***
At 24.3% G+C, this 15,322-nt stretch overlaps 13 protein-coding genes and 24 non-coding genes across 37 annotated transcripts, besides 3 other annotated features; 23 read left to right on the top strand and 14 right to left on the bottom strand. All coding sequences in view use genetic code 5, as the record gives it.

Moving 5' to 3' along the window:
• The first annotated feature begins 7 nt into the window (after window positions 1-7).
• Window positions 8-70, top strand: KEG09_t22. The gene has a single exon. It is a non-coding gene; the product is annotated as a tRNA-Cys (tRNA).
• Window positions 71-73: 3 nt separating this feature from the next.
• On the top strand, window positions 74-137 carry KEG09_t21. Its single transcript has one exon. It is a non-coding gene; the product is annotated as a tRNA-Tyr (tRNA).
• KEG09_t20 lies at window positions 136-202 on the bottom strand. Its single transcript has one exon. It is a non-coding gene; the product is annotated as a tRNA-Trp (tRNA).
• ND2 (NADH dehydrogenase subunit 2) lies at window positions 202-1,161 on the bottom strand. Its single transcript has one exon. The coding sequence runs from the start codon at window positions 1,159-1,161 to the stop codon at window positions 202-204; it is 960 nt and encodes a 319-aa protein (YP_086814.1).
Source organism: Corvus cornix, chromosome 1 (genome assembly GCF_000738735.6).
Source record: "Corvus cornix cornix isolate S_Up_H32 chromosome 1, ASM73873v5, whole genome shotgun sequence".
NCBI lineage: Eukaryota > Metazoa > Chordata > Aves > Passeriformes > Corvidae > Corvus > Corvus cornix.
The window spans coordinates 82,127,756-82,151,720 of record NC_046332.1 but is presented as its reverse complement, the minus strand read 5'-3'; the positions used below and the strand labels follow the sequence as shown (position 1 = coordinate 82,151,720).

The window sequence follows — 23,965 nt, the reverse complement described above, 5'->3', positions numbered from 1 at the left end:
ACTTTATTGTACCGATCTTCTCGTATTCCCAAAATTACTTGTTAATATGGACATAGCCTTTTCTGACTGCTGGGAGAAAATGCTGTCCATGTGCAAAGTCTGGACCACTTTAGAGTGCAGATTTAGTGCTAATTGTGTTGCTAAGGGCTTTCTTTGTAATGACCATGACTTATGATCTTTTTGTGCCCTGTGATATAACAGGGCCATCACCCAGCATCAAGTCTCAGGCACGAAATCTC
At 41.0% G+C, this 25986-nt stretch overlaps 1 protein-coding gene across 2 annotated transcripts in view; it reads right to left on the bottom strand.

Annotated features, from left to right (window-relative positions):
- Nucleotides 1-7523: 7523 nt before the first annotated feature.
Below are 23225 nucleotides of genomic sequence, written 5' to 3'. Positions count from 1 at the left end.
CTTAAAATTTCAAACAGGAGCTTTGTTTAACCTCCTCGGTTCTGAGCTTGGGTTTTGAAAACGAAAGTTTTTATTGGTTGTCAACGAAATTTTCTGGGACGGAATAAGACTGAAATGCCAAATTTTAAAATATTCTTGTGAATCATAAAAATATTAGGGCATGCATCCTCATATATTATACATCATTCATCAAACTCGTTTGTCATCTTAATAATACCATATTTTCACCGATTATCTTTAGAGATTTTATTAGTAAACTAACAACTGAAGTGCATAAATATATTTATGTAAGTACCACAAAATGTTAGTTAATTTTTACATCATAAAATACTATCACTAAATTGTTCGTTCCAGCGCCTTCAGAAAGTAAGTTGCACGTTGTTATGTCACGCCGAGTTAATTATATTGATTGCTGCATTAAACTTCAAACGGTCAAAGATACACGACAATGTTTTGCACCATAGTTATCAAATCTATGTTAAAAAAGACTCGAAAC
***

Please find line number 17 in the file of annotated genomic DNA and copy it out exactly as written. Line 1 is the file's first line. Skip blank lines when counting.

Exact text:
- Nucleotides 1-7523: 7523 nt before the first annotated feature.